The one biggest drawback is that, at the time of writing, it lacks the high-quality audio experience on offer from some of its competitors – like Tidal and Amazon Music HD. But Spotify promises that its lossless, CD-quality offering, Spotify HiFi, will be here before the end of 2021.
But Spotify’s excellent catalogue, move into podcasts, major exclusives, constant improvements to all aspects of the platform and customized playlists that continue to delight users (and prove the Spotify algorithm knows their tastes better than they do), we think it’s one of the very best options for a music streaming service today.
Read more: Spotify review
Tidal first launched in 2014, but most of us first heard about it a year later when it was relaunched by Jay-Z at a celeb-studded event in March 2015. Looks-wise, it’s very similar to Spotify. But there are two key things that make it stand out.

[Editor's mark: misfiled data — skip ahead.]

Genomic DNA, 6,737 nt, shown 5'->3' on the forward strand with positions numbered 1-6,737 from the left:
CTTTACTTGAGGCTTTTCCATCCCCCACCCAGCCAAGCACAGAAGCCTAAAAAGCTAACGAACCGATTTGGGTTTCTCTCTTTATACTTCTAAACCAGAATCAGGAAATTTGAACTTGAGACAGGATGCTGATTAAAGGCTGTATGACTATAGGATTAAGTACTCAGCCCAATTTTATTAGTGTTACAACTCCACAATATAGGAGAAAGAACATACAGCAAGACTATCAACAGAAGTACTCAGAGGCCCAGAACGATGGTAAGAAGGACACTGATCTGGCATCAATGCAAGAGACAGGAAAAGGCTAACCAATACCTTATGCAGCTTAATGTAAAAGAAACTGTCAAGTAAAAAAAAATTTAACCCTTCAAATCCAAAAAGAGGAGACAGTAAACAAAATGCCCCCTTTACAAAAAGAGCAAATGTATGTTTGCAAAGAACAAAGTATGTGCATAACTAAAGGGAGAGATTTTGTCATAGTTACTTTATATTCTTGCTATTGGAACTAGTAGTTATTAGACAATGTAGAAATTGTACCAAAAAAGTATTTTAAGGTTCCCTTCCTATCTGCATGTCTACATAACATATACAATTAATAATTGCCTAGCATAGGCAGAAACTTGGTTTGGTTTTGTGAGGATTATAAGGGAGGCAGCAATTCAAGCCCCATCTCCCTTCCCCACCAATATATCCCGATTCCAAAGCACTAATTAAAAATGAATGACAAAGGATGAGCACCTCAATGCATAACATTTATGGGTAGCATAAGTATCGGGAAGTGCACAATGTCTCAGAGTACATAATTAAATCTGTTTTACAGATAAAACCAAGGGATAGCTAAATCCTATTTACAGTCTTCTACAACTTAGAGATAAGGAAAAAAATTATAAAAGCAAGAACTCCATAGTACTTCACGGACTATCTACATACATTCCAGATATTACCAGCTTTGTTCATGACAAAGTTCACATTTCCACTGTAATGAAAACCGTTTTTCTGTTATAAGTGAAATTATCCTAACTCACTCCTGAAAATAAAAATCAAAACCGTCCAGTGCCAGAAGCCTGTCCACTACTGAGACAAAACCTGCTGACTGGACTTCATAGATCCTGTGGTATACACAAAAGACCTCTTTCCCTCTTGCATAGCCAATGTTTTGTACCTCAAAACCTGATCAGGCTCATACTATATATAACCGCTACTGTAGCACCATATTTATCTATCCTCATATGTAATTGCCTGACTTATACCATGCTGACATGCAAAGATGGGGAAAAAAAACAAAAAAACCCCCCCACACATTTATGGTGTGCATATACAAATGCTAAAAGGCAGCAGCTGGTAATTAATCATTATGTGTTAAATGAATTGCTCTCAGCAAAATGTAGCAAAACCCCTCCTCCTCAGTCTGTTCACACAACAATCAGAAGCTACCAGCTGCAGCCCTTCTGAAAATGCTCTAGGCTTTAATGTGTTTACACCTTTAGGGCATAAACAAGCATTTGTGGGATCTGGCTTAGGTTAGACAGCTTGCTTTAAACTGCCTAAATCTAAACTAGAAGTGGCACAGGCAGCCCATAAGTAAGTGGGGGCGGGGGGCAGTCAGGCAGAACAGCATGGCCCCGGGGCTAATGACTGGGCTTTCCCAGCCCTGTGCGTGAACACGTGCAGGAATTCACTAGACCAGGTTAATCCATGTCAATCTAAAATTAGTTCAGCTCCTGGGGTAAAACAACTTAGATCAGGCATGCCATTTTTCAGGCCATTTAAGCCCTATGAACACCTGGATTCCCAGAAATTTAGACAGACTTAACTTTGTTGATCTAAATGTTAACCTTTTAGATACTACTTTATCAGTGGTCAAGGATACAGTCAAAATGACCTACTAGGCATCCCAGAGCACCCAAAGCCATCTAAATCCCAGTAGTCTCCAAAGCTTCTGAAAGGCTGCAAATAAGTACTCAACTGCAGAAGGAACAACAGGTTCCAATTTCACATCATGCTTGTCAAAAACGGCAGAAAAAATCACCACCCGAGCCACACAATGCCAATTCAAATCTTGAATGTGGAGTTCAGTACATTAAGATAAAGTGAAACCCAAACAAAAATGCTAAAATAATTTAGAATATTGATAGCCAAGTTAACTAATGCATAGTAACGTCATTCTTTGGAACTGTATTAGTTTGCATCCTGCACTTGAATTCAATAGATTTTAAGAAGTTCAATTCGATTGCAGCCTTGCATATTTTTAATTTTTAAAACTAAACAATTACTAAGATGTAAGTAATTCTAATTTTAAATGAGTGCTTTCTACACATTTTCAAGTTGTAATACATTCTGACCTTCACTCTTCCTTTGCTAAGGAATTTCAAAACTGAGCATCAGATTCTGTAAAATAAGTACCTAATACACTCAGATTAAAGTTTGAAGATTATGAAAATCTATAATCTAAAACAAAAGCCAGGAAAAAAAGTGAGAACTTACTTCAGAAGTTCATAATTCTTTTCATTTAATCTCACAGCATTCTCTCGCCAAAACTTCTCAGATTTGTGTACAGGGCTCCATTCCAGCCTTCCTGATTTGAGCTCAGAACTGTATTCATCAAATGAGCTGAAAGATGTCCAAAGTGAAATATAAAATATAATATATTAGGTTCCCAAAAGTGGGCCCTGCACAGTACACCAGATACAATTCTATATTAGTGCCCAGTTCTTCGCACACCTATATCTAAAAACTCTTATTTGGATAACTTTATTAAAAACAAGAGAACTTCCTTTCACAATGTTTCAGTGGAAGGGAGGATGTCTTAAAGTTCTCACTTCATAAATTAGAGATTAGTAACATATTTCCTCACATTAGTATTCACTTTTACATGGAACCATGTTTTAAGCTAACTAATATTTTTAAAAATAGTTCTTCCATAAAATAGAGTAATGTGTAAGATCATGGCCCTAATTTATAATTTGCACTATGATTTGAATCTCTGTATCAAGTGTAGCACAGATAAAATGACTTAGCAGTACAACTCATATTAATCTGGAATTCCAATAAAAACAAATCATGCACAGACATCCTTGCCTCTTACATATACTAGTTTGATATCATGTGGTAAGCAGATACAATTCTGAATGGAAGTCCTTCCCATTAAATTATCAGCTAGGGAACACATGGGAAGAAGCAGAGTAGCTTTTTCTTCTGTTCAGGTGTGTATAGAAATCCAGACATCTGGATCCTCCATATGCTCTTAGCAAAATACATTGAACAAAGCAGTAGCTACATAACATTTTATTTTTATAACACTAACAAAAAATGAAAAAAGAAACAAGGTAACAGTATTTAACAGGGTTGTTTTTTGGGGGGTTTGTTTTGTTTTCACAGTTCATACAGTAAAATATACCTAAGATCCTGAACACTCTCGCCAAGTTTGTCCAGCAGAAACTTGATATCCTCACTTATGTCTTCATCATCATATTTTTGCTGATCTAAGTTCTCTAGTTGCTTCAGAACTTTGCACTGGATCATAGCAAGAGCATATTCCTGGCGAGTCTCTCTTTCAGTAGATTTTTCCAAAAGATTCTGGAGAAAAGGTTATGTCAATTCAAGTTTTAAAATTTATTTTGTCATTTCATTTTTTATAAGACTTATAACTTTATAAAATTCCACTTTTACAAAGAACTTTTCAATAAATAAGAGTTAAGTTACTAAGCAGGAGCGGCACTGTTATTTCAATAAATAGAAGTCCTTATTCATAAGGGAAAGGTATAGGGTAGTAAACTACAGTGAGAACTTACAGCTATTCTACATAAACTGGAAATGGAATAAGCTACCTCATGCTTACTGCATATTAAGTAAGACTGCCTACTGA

The first is it’s billed as being artist-owned. This means it gets a better deal (although not necessarily a great deal) for musicians, paying them higher than many services per stream.
The second is listeners get a better deal too, thanks to superb CD-quality sound, especially if you’re willing to pay extra for Tidal’s highest-tier premium subscription, HiFi. That means if you take your listening more seriously, this could be a match made in heaven.
You might notice a slight difference between Spotify Premium and Tidal Premium, but they do offer the same bitrate. Instead, it’s the $19.99/£19.99 Tidal HiFi streaming that makes the most sense and is the most significant jump in quality.